Worked example of a limit

1. Sep 16, 2008

naele

1. The problem statement, all variables and given/known data

This is a worked example from Stewart's Early Transcendentals 6e section 2.7 p. 145 for anybody curious.

Let $$f(x)= \frac{3}{x}$$. Find an equation of the tangent line to the hyperbola at point (3,1).

2. Relevant equations

$$m = \lim_{h\rightarrow 0}\frac{f(a+h) - f(a)}{h}$$

3. The attempt at a solution

His solution goes as such:

1) $$m = \lim_{h\rightarrow 0}\frac{f(3+h) - f(3)}{h}= \lim_{h\rightarrow 0}\frac{\frac{3}{3+h} -1}{h}$$
Plug in the point coordinates into the equation and evaluate.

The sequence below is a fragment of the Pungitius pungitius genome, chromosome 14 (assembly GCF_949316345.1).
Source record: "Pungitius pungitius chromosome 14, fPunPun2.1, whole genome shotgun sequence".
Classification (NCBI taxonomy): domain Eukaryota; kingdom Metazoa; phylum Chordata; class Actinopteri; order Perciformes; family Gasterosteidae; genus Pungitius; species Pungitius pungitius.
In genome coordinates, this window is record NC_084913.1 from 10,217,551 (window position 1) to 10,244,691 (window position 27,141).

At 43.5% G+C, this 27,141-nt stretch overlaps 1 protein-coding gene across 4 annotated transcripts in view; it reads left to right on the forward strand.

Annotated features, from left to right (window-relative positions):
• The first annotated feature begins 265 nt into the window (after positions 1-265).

2) $$\lim_{h\rightarrow 0}\frac{\frac{3-(3+h)}{3+h}}{h}$$
Consider the 1 as 1/1, cross multiply and multiply through the denominator. The reverse of partial fraction decomposition (recomposition?)

3) $$\lim_{h\rightarrow 0}\frac{-h}{h(3+h)}$$
This is where I become confused. Do you have to distribute the negative sign such that 3-(3+h) = 3-3-h = -h?

4) $$\lim_{h\rightarrow 0}-\frac{1}{3+h}=-\frac{1}{3}$$
I would have gotten 1/3 instead of -1/3 so I would have made a mistake between steps 2 and 3.

2. Sep 16, 2008

CompuChip

Would it help if I wrote it this way?
3 - (3 + h) = 3 + (-1)(3 + h)

Also, if you'd gotten 1/3 you knew you would be wrong, because the graph is clearly going down so the derivative should be negative.

Last edited: Sep 16, 2008
3. Sep 16, 2008

naele

Yes! But then why did Stewart write it like that? It's so confusing.

4. Sep 16, 2008

HallsofIvy

Staff Emeritus
Perhaps Stewart didn't think he had to remind you that -(3-h)= -3+ h. You shouldn't have to ask if you use the distributive law!